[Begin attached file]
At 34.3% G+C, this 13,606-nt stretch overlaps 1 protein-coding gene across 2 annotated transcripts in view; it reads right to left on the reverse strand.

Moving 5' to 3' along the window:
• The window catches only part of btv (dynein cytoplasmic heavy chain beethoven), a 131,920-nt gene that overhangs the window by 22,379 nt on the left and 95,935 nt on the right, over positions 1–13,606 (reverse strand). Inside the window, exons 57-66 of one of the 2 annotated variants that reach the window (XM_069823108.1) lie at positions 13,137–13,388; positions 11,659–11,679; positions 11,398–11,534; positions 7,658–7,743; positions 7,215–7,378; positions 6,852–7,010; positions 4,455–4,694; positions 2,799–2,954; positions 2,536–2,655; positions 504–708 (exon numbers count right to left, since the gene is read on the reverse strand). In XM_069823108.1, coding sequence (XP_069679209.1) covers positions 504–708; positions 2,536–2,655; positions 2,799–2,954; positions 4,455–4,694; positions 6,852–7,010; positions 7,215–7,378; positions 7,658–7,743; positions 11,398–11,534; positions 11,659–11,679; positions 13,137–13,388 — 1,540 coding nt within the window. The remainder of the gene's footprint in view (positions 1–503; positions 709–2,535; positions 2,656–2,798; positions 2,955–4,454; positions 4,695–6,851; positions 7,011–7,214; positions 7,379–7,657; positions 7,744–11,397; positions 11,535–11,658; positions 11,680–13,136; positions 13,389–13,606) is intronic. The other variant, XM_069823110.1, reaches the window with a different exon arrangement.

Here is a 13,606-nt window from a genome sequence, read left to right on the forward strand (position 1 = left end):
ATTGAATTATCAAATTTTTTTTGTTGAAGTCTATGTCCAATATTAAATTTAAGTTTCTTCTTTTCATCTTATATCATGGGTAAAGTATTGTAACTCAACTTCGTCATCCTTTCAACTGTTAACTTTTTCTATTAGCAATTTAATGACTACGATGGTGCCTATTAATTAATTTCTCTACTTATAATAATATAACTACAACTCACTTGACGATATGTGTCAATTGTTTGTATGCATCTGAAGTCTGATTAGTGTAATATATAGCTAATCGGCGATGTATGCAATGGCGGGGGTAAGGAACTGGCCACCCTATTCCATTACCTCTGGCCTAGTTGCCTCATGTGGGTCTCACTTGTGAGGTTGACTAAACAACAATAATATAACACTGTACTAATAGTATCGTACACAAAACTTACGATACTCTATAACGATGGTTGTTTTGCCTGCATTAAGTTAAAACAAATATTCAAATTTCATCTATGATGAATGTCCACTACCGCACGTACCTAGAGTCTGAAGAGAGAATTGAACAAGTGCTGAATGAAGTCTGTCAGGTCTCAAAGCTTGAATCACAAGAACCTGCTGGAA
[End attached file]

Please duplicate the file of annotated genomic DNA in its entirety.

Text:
At 34.3% G+C, this 13,606-nt stretch overlaps 1 protein-coding gene across 2 annotated transcripts in view; it reads right to left on the reverse strand.

Moving 5' to 3' along the window:
• The window catches only part of btv (dynein cytoplasmic heavy chain beethoven), a 131,920-nt gene that overhangs the window by 22,379 nt on the left and 95,935 nt on the right, over positions 1–13,606 (reverse strand). Inside the window, exons 57-66 of one of the 2 annotated variants that reach the window (XM_069823108.1) lie at positions 13,137–13,388; positions 11,659–11,679; positions 11,398–11,534; positions 7,658–7,743; positions 7,215–7,378; positions 6,852–7,010; positions 4,455–4,694; positions 2,799–2,954; positions 2,536–2,655; positions 504–708 (exon numbers count right to left, since the gene is read on the reverse strand). In XM_069823108.1, coding sequence (XP_069679209.1) covers positions 504–708; positions 2,536–2,655; positions 2,799–2,954; positions 4,455–4,694; positions 6,852–7,010; positions 7,215–7,378; positions 7,658–7,743; positions 11,398–11,534; positions 11,659–11,679; positions 13,137–13,388 — 1,540 coding nt within the window. The remainder of the gene's footprint in view (positions 1–503; positions 709–2,535; positions 2,656–2,798; positions 2,955–4,454; positions 4,695–6,851; positions 7,011–7,214; positions 7,379–7,657; positions 7,744–11,397; positions 11,535–11,658; positions 11,680–13,136; positions 13,389–13,606) is intronic. The other variant, XM_069823110.1, reaches the window with a different exon arrangement.

Here is a 13,606-nt window from a genome sequence, read left to right on the forward strand (position 1 = left end):
ATTGAATTATCAAATTTTTTTTGTTGAAGTCTATGTCCAATATTAAATTTAAGTTTCTTCTTTTCATCTTATATCATGGGTAAAGTATTGTAACTCAACTTCGTCATCCTTTCAACTGTTAACTTTTTCTATTAGCAATTTAATGACTACGATGGTGCCTATTAATTAATTTCTCTACTTATAATAATATAACTACAACTCACTTGACGATATGTGTCAATTGTTTGTATGCATCTGAAGTCTGATTAGTGTAATATATAGCTAATCGGCGATGTATGCAATGGCGGGGGTAAGGAACTGGCCACCCTATTCCATTACCTCTGGCCTAGTTGCCTCATGTGGGTCTCACTTGTGAGGTTGACTAAACAACAATAATATAACACTGTACTAATAGTATCGTACACAAAACTTACGATACTCTATAACGATGGTTGTTTTGCCTGCATTAAGTTAAAACAAATATTCAAATTTCATCTATGATGAATGTCCACTACCGCACGTACCTAGAGTCTGAAGAGAGAATTGAACAAGTGCTGAATGAAGTCTGTCAGGTCTCAAAGCTTGAATCACAAGAACCTGCTGGAA